FATHERS AND DAUGHTERS BUILD A HOME OVERSEAS
JONATHAN HAMELIN, REGINA LEADER-POST
While breaking down concrete with pickaxes, shovelling out dirt to make trenches, mixing concrete with shovels, carrying five-gallon buckets of water and concrete and lifting bricks, Mark Stefan and his daughter Nicole bonded.
It seems like an uncommon father-daughter bonding activity, and indeed it is. From Feb. 17-25, the Stefans were among six father-daughter duos that travelled to El Salvador and started building a home in the municipality of San Vicente. The trip was run through Habitat for Humanity's Global Village program, and the organization notes the father-daughter twist had never been done before.
"It just kinda solidified how close we actually are," says Nicole, 20, a University of Regina arts education student. "My No. 1 thing I learned about my dad is he is so hardworking. I've always known my dad was hardworking, but it was more in the office situation. Just seeing him with a pickaxe just giving 'er was unbelievable."
Five of the father-daughter pairs came from Regina, with the remaining residing in Calgary. Each person had to raise around $2,500 to go on the trip.
"You can't replace the 10 days that we spent with each other. It's just an excellent opportunity to get to know each other even better than you did before," says Mark, 50, an investment adviser with RBC Dominion Securities.
The group stayed at a type of bed and breakfast during the trip. Supported by a mason and his two assistants, they worked eight-hour days to help build a house for a woman named Maria, who was living in a tin shack with dirt floors, no roof and an outdoor sink. There were no power tools available.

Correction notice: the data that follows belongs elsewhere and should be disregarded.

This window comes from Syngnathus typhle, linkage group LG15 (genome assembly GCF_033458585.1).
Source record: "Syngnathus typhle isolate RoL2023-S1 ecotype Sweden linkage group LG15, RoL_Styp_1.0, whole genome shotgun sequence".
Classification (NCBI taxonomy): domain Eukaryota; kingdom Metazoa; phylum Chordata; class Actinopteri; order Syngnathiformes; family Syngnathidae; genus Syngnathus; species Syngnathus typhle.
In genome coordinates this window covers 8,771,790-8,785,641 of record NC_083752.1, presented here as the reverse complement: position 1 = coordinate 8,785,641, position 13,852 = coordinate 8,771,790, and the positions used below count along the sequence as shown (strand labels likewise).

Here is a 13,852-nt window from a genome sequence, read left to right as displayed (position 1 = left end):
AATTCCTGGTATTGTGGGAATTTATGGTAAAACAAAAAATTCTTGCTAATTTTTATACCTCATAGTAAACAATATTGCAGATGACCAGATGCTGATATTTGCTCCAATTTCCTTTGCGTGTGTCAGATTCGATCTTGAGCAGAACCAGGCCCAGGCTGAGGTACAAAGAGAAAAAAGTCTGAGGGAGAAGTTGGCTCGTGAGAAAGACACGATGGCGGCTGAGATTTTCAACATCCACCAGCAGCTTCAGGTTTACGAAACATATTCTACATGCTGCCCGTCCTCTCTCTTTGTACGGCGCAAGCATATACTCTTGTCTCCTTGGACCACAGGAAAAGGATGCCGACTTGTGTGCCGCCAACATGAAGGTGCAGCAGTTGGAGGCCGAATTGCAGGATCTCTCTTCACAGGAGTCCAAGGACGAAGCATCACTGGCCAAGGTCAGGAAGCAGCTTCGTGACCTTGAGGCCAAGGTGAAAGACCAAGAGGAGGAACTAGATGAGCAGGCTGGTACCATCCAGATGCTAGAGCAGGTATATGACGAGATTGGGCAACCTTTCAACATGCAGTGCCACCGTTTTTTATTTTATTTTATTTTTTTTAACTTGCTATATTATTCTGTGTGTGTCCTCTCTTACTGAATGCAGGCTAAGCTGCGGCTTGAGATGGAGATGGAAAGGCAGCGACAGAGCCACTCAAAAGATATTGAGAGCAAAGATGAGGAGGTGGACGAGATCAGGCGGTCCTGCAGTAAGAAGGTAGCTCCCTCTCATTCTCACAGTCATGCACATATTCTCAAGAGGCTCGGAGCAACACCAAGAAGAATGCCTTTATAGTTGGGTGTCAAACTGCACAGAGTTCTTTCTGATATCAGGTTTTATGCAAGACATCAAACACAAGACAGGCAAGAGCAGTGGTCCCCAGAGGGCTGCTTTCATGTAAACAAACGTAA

"The phrase I've been using is that it was psychically exhausting, but emotionally invigorating," Mark says.
Nicole had previously gone on a humanitarian trip to Tijuana, Mexico, while Mark had always wanted to go on such a venture. It was the first experience like this they could share together.
When they weren't working, they had a chance to be a part of the community and bond with the fellow members of the trip, some of whom they already knew.
Dennis Coutts, CEO for Habitat for Humanity Regina Inc., hopes the project can expand nationally and internationally and add more participants in the future.
For Mark and Nicole, it was an experience they'll never forget and one they'd like to repeat in the future. During a layover on the return home, the two spent two hours walking around the airport and talking about their experience.
"My one comment when people ask,
'How was your trip?' is 'You can't describe it,'" Nicole says. "You
can't describe the heat, the hard work and the people that you meet. You
have to go."
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